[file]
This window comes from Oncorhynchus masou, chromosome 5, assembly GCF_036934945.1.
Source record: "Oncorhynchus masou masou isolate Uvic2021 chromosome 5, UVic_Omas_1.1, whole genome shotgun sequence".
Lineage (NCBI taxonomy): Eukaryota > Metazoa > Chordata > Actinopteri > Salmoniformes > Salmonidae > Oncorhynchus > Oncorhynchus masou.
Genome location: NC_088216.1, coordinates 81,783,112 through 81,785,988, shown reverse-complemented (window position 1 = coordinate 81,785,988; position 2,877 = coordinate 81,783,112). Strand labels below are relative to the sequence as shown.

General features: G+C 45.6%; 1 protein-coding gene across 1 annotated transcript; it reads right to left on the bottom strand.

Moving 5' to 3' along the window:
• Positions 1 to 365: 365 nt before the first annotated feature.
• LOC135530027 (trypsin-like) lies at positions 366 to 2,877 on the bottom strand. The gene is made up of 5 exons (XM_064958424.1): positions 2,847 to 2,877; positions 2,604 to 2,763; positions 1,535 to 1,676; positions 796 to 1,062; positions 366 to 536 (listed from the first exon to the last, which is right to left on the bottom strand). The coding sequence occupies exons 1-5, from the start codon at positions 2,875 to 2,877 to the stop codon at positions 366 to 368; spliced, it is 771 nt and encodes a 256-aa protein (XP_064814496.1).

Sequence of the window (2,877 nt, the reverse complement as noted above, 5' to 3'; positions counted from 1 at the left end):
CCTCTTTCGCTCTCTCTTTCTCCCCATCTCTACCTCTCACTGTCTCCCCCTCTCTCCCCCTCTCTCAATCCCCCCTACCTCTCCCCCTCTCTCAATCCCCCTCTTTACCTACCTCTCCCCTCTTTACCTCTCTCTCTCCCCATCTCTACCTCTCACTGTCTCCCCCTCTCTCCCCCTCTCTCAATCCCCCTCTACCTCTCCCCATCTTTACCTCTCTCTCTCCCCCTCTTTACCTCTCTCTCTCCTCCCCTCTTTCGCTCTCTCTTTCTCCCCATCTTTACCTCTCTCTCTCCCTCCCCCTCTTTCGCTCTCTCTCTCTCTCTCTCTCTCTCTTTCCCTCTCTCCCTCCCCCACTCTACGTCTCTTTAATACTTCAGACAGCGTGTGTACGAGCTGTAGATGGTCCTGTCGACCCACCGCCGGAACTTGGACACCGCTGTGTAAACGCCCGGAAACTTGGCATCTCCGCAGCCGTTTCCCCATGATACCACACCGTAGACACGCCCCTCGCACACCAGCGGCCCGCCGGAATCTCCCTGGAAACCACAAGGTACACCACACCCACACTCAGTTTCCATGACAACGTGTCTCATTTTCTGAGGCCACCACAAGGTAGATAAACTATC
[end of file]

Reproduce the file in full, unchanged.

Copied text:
This window comes from Oncorhynchus masou, chromosome 5, assembly GCF_036934945.1.
Source record: "Oncorhynchus masou masou isolate Uvic2021 chromosome 5, UVic_Omas_1.1, whole genome shotgun sequence".
Lineage (NCBI taxonomy): Eukaryota > Metazoa > Chordata > Actinopteri > Salmoniformes > Salmonidae > Oncorhynchus > Oncorhynchus masou.
Genome location: NC_088216.1, coordinates 81,783,112 through 81,785,988, shown reverse-complemented (window position 1 = coordinate 81,785,988; position 2,877 = coordinate 81,783,112). Strand labels below are relative to the sequence as shown.

General features: G+C 45.6%; 1 protein-coding gene across 1 annotated transcript; it reads right to left on the bottom strand.

Moving 5' to 3' along the window:
• Positions 1 to 365: 365 nt before the first annotated feature.
• LOC135530027 (trypsin-like) lies at positions 366 to 2,877 on the bottom strand. The gene is made up of 5 exons (XM_064958424.1): positions 2,847 to 2,877; positions 2,604 to 2,763; positions 1,535 to 1,676; positions 796 to 1,062; positions 366 to 536 (listed from the first exon to the last, which is right to left on the bottom strand). The coding sequence occupies exons 1-5, from the start codon at positions 2,875 to 2,877 to the stop codon at positions 366 to 368; spliced, it is 771 nt and encodes a 256-aa protein (XP_064814496.1).

Sequence of the window (2,877 nt, the reverse complement as noted above, 5' to 3'; positions counted from 1 at the left end):
CCTCTTTCGCTCTCTCTTTCTCCCCATCTCTACCTCTCACTGTCTCCCCCTCTCTCCCCCTCTCTCAATCCCCCCTACCTCTCCCCCTCTCTCAATCCCCCTCTTTACCTACCTCTCCCCTCTTTACCTCTCTCTCTCCCCATCTCTACCTCTCACTGTCTCCCCCTCTCTCCCCCTCTCTCAATCCCCCTCTACCTCTCCCCATCTTTACCTCTCTCTCTCCCCCTCTTTACCTCTCTCTCTCCTCCCCTCTTTCGCTCTCTCTTTCTCCCCATCTTTACCTCTCTCTCTCCCTCCCCCTCTTTCGCTCTCTCTCTCTCTCTCTCTCTCTCTTTCCCTCTCTCCCTCCCCCACTCTACGTCTCTTTAATACTTCAGACAGCGTGTGTACGAGCTGTAGATGGTCCTGTCGACCCACCGCCGGAACTTGGACACCGCTGTGTAAACGCCCGGAAACTTGGCATCTCCGCAGCCGTTTCCCCATGATACCACACCGTAGACACGCCCCTCGCACACCAGCGGCCCGCCGGAATCTCCCTGGAAACCACAAGGTACACCACACCCACACTCAGTTTCCATGACAACGTGTCTCATTTTCTGAGGCCACCACAAGGTAGATAAACTATC